Attendance is a big problem at Yukon high schools, according to data from at least one school council and the Yukon Department of Education.
There are 570 students enrolled at F.H. Collins Secondary School in Whitehorse and since September there have been close to 5,500 unexcused absences.
The school’s council also provided numbers of excused — or approved — absences, which total about 1,000 over the same time period.
The school council's numbers are confirmed by data from the last school year for the entire territory that show a typical Yukon high school student had on average more than a month's worth of unexcused absences.
"The average number of days missed for our rural students was 43," said Judy Arnold, director of Student Achievement and Systems Accountability for the Yukon Department of Education, noting that for a secondary student at an urban school, absences totaled an average of 24.
"We are concerned because that's an average."
The F.H. Collins school council says the situation is critical and needs to be addressed.
In a letter to Education Minister Scott Kent, the council outlined its concerns and suggested looking at offering post-secondary bursaries for good attendance.
Arnold said there's no simple solution, but conceded that something needs to be done.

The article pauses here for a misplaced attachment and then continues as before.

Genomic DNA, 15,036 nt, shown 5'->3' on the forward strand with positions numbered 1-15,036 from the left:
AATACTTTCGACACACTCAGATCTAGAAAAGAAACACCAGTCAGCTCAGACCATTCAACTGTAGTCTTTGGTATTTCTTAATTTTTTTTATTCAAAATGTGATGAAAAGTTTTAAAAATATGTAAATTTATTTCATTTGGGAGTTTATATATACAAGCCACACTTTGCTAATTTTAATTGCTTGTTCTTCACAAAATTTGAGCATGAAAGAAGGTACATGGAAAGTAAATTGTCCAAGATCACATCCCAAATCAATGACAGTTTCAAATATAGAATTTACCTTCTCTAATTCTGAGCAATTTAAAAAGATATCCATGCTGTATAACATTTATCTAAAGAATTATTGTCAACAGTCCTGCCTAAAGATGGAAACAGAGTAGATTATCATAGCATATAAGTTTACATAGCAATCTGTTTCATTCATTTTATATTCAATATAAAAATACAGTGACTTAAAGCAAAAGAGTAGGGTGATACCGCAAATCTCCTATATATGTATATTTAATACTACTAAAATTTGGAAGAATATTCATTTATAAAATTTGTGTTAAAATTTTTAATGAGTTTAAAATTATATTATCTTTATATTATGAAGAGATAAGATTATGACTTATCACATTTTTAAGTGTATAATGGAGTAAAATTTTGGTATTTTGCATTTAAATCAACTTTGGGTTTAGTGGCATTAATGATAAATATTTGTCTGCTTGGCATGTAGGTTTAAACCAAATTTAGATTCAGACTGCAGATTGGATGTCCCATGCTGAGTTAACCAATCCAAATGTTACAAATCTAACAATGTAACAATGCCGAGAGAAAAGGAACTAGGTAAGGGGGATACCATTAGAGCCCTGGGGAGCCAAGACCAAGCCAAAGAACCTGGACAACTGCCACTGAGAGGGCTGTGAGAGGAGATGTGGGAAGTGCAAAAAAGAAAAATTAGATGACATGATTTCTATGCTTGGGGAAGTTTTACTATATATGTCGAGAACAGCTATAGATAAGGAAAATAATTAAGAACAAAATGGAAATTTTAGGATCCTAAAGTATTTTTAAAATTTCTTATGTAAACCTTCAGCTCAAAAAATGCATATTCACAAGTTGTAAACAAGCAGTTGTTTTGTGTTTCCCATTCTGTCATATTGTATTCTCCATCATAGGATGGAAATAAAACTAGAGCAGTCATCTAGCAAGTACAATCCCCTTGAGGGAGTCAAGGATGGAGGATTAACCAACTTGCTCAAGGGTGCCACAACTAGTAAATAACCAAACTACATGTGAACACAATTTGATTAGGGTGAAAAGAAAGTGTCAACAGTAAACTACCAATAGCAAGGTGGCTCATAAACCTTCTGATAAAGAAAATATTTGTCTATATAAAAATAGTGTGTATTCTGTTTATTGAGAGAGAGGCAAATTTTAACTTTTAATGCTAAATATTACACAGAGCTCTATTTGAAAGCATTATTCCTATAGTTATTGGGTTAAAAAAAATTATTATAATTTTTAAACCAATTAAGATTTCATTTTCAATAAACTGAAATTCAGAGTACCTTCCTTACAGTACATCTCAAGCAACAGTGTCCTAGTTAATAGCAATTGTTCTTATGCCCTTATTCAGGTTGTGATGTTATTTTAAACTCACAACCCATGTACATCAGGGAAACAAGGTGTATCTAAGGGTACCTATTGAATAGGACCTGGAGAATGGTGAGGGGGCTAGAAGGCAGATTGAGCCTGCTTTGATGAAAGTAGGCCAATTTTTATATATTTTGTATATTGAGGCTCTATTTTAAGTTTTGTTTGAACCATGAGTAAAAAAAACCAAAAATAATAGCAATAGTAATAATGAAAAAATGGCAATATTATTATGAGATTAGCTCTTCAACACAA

"I think we're looking at anything that works to engage kids in school and I think you can motivate some kids with bursaries, but I think some kids need to find the path and the option that engages them," she said. "I know in one of the schools last year they re-engaged a student one course at a time."
First Nations students
Kim Rumley, First Nations program co-ordinator at F.H. Collins, said many of the absences can be pinned on the kids she works with.
"Is it fair to say that rural students and First Nations communities contribute to those numbers? Yep, that's fair and an honest statement."
Rumley said there are a lot of factors that contribute to those numbers that the general public may not understand. For example, she says First Nations students are often away from home to attend high school and have to return to their communities for days at a time to attend funerals or other significant events.
But Rumley also acknowledges a large number of her students are not engaged in the education process.
"Back in my day in the late ‘80s when we went to school, if you missed x amount of days, you were gone. It was that simple. You were just gone. And that's not the philosophy anymore."
In 1988, Alberta established an attendance board, which intervenes whenever a student is regularly skipping school.
Kelvin Hussey, the board's chair, says when a child starts skipping school, everyone from caregivers to teachers are brought in to find out why the truant behaviour is happening.
"One of the nice advantages of the attendance board is you bring everybody together and you really dig into the problem. You really focus on what are the issues, what are the problems, with everybody on the same room focusing on how can we solve that problem."
Hussey said the Alberta Attendance Board has the authority to send a child back to school or direct an appropriate social agency to help deal with issues that lead to truant behaviour.
No such initiative exists in the Yukon and a truancy officer position remains vacant at the Department of Education.